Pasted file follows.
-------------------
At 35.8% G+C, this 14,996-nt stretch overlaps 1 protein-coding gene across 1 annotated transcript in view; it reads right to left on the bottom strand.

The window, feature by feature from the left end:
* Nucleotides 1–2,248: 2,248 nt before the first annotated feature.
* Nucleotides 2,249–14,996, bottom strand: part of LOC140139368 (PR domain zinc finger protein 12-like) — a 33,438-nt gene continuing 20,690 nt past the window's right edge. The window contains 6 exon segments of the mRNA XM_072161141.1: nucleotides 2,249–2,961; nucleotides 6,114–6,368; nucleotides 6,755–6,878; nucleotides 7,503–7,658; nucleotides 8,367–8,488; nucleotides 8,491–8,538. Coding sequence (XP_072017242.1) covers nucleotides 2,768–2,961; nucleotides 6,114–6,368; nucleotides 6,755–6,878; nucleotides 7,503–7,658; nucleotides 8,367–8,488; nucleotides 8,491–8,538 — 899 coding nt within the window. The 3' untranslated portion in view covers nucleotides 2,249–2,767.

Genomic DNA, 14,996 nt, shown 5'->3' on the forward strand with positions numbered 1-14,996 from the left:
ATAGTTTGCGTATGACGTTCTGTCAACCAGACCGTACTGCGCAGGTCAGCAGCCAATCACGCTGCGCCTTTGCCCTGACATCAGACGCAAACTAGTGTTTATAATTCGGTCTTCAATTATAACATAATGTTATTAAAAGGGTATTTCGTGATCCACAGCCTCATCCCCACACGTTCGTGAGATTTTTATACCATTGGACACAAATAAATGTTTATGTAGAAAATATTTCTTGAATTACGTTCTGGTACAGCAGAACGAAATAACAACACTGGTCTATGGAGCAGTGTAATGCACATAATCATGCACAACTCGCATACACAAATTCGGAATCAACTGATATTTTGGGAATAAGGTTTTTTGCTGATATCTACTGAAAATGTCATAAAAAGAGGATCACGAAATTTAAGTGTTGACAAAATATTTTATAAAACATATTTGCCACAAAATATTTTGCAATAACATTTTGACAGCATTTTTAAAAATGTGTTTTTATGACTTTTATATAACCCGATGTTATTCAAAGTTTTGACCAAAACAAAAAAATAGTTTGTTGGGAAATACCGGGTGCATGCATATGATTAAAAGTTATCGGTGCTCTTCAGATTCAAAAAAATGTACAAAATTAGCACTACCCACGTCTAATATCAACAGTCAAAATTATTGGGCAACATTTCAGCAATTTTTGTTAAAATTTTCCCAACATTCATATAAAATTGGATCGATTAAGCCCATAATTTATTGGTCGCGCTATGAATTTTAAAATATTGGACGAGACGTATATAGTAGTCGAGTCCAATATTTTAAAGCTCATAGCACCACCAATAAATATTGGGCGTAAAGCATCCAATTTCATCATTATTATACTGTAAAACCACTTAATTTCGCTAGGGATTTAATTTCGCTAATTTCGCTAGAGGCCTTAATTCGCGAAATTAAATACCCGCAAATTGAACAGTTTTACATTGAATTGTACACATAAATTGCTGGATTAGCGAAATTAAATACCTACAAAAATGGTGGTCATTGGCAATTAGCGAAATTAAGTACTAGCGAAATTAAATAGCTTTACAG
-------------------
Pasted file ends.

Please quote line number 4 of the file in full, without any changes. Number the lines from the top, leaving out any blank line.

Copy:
* Nucleotides 2,249–14,996, bottom strand: part of LOC140139368 (PR domain zinc finger protein 12-like) — a 33,438-nt gene continuing 20,690 nt past the window's right edge. The window contains 6 exon segments of the mRNA XM_072161141.1: nucleotides 2,249–2,961; nucleotides 6,114–6,368; nucleotides 6,755–6,878; nucleotides 7,503–7,658; nucleotides 8,367–8,488; nucleotides 8,491–8,538. Coding sequence (XP_072017242.1) covers nucleotides 2,768–2,961; nucleotides 6,114–6,368; nucleotides 6,755–6,878; nucleotides 7,503–7,658; nucleotides 8,367–8,488; nucleotides 8,491–8,538 — 899 coding nt within the window. The 3' untranslated portion in view covers nucleotides 2,249–2,767.